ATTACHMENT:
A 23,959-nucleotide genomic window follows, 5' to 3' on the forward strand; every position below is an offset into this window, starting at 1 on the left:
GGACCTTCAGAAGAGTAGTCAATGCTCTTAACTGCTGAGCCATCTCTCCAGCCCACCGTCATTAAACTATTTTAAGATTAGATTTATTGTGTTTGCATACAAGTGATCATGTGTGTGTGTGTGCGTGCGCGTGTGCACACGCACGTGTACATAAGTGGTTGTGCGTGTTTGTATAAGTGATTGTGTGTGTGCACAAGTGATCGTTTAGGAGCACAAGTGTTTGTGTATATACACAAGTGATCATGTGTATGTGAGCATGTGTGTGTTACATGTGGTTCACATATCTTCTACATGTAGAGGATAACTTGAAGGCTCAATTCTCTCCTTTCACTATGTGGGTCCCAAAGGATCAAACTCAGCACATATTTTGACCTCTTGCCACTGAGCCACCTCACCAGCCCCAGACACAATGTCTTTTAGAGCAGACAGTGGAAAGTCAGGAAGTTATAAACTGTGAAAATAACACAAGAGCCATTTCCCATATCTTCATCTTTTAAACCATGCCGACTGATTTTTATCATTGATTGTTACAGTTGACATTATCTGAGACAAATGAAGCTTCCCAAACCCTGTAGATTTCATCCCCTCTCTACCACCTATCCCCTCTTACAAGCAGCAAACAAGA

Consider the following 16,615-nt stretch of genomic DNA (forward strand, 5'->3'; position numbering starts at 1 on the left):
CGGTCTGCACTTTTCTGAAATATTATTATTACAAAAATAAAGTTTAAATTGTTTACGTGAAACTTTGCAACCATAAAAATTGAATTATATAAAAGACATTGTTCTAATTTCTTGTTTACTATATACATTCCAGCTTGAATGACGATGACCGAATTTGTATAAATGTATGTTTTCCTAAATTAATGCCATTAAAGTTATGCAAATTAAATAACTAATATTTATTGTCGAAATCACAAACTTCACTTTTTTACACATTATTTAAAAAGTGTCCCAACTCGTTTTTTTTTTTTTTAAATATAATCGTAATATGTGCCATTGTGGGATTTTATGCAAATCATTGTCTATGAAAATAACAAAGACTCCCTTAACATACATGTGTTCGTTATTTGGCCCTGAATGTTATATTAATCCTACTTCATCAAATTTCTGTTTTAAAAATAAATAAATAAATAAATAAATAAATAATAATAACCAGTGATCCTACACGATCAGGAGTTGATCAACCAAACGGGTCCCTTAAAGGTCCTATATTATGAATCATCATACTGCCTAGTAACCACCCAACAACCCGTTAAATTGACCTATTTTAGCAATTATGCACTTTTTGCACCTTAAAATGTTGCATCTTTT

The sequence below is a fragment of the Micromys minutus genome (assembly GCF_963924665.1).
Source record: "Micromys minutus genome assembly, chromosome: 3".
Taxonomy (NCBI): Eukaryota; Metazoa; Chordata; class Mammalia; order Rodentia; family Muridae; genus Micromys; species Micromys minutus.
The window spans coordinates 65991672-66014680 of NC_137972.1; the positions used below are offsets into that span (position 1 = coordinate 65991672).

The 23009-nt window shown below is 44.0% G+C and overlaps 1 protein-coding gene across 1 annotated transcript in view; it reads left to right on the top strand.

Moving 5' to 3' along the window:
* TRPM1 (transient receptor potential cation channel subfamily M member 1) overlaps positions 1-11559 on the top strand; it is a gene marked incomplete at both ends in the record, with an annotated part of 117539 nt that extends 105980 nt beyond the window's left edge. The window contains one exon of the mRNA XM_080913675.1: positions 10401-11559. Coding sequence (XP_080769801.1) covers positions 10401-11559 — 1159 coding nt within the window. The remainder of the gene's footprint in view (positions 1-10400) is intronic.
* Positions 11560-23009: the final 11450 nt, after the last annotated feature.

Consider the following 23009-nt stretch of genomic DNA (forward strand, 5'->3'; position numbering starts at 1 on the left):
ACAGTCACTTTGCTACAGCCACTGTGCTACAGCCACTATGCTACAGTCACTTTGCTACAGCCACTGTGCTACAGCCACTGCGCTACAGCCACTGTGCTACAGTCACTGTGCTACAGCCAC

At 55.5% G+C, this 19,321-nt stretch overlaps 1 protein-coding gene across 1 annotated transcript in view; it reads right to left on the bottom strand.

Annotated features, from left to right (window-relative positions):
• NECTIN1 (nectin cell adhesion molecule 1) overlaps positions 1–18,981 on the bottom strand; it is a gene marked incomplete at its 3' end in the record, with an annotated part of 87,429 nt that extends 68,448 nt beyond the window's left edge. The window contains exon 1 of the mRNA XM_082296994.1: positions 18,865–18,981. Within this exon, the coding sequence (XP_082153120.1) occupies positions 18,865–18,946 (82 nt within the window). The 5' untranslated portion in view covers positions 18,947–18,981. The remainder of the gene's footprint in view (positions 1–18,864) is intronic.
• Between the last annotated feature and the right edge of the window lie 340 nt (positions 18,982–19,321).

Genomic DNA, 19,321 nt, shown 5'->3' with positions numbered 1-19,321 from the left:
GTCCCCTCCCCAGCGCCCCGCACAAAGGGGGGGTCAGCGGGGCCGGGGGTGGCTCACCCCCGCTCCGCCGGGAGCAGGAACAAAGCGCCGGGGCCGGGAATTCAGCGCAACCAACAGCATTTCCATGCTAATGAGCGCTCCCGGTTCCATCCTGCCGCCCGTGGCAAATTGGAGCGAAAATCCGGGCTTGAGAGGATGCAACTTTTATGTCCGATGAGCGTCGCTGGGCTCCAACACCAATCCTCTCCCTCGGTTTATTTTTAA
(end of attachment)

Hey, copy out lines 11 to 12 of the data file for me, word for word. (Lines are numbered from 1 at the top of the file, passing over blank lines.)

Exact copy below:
* TRPM1 (transient receptor potential cation channel subfamily M member 1) overlaps positions 1-11559 on the top strand; it is a gene marked incomplete at both ends in the record, with an annotated part of 117539 nt that extends 105980 nt beyond the window's left edge. The window contains one exon of the mRNA XM_080913675.1: positions 10401-11559. Coding sequence (XP_080769801.1) covers positions 10401-11559 — 1159 coding nt within the window. The remainder of the gene's footprint in view (positions 1-10400) is intronic.
* Positions 11560-23009: the final 11450 nt, after the last annotated feature.